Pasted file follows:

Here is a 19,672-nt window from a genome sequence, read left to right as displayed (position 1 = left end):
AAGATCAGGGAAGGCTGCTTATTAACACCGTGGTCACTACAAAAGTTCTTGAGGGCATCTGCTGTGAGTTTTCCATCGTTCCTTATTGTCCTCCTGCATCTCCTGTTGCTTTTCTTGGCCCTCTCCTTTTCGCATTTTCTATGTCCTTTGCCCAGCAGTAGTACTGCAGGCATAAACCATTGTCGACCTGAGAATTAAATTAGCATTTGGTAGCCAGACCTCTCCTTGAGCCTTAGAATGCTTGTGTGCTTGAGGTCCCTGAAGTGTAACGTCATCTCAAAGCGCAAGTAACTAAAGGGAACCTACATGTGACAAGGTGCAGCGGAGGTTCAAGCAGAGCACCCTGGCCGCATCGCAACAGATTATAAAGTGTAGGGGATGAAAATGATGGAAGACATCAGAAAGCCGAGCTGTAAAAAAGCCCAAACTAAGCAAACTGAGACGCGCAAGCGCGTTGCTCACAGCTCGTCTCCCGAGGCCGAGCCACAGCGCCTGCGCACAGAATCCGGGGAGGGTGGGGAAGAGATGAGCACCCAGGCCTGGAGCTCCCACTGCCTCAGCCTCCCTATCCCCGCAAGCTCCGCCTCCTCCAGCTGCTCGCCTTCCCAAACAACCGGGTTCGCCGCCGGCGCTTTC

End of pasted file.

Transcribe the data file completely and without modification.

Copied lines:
Here is a 19,672-nt window from a genome sequence, read left to right as displayed (position 1 = left end):
AAGATCAGGGAAGGCTGCTTATTAACACCGTGGTCACTACAAAAGTTCTTGAGGGCATCTGCTGTGAGTTTTCCATCGTTCCTTATTGTCCTCCTGCATCTCCTGTTGCTTTTCTTGGCCCTCTCCTTTTCGCATTTTCTATGTCCTTTGCCCAGCAGTAGTACTGCAGGCATAAACCATTGTCGACCTGAGAATTAAATTAGCATTTGGTAGCCAGACCTCTCCTTGAGCCTTAGAATGCTTGTGTGCTTGAGGTCCCTGAAGTGTAACGTCATCTCAAAGCGCAAGTAACTAAAGGGAACCTACATGTGACAAGGTGCAGCGGAGGTTCAAGCAGAGCACCCTGGCCGCATCGCAACAGATTATAAAGTGTAGGGGATGAAAATGATGGAAGACATCAGAAAGCCGAGCTGTAAAAAAGCCCAAACTAAGCAAACTGAGACGCGCAAGCGCGTTGCTCACAGCTCGTCTCCCGAGGCCGAGCCACAGCGCCTGCGCACAGAATCCGGGGAGGGTGGGGAAGAGATGAGCACCCAGGCCTGGAGCTCCCACTGCCTCAGCCTCCCTATCCCCGCAAGCTCCGCCTCCTCCAGCTGCTCGCCTTCCCAAACAACCGGGTTCGCCGCCGGCGCTTTC